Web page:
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When Tropical Cyclones Can’t Move On

New study finds tropical cyclone movement is slowing, increasing flooding impacts

Photo of flooding from Hurricane Harvey
©Eric Overton/iStock/Getty Images Plus

Tropical cyclones—also sometimes referred to as hurricanes and typhoons—are taking substantially longer to move from place to place, according to a new study by NCEI scientist Jim Kossin. In his paper, “A Global Slowdown of Tropical Cyclone Translation Speed,” published in Nature, Kossin demonstrates that, globally, tropical cyclones slowed by 10 percent between 1949 and 2016. With additional water vapor in the atmosphere in a warming world, as little as a 10 percent slowdown could double local rainfall and flooding impacts caused by 1°C of warming.

According to the study, tropical cyclones have slowed in both hemispheres and in every ocean basin except the Northern Indian Ocean. But, tropical cyclones have generally slowed more in the Northern Hemisphere, where more of these storms typically occur each year. Regionally, the western North Pacific Ocean has seen the most slowing at 20 percent, followed by the region around Australia at 15 percent.

“Of great importance to society,” says Kossin, “tropical cyclones over land have slowed down 20 percent in the Atlantic, 30 percent in the western North Pacific, and 19 percent in the Australian region. These trends are almost certainly increasing local rainfall totals and freshwater flooding, which is associated with very high mortality risk.”

Was Hurricane Harvey just the beginning?

Hurricane Harvey in 2017 serves as a dramatic example of the consequences a slow-moving or “stalled” tropical cyclone can produce. Harvey—the hurricane that refused to leave—dumped upwards of 50 inches of rain on Houston, Texas, and the surrounding area in just five days. Some locations received two feet of rain in just two days.

Harvey’s torrential rain raised river and creek levels to record highs across the region, and devastating flooding ensued. Thousands of people had to be rescued from their homes, and 89 lives were lost during the storm. The flooding displaced 30,000 people and damaged or destroyed over 200,000 homes and businesses. More than $126 billion in economic losses are directly attributed to Hurricane Harvey.

While slower movement of tropical cyclones can most certainly lead to higher rainfall totals and devastating flooding, it was not the only factor that led to Harvey’s devastation. In addition to moving slowly, Harvey also reversed direction causing it to impact the same region for a particularly long period of time.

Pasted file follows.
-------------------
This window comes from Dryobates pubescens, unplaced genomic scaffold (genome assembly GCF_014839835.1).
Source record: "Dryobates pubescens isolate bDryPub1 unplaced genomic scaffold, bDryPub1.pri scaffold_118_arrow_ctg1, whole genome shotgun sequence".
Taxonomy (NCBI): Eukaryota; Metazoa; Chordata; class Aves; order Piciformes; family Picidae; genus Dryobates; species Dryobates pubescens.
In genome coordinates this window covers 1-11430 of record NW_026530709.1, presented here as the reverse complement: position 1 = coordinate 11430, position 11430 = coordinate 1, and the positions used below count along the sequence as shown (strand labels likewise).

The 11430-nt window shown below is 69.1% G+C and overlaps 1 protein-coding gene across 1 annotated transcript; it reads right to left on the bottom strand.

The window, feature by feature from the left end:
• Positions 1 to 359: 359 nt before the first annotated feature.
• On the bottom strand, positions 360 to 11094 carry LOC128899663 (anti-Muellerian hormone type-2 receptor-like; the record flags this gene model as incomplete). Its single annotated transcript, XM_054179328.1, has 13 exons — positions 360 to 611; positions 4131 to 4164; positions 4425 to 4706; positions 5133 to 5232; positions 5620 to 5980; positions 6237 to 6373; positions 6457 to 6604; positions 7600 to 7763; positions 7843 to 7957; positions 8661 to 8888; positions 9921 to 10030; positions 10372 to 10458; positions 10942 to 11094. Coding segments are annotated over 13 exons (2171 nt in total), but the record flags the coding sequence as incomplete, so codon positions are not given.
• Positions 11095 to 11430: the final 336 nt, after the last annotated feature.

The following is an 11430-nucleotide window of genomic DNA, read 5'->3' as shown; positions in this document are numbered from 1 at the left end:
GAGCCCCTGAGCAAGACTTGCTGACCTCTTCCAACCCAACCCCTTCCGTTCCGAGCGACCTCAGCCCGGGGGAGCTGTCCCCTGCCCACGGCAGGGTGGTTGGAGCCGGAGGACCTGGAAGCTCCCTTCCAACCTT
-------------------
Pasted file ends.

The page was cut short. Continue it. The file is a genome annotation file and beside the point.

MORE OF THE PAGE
What is causing tropical cyclones to slow down?

As can be seen with Hurricanes Harvey, Maria, and Irma in 2017,  a complex interaction of environmental factors controls how intense a tropical cyclone becomes. However, steering winds are typically the main forces that control how fast a tropical cyclone moves and drive it to where it’s going. In a warming world, atmospheric circulations are expected to change. And, the atmospheric circulation that drives tropical cyclone movement, in particular, is expected to weaken.

“The observed 10% global slowdown occurred in a period when the planet warmed by 0.5°C, but this does not provide a true measure of climate sensitivity, and more study is needed to determine how much more slowing will occur with continued warming. Still, it’s entirely plausible that local rainfall increases could actually be dominated by this slowdown rather than the expected rain-rate increases due to global warming,” Kossin remarks.

One thing scientists do know is that the location where tropical cyclones reach maximum intensity has been shifting toward the poles. And, this may be related to or even causing the overall slowdown.

Continued research into how our changing climate is impacting tropical cyclones is essential to understanding and predicting changes in risk that are occurring across the globe.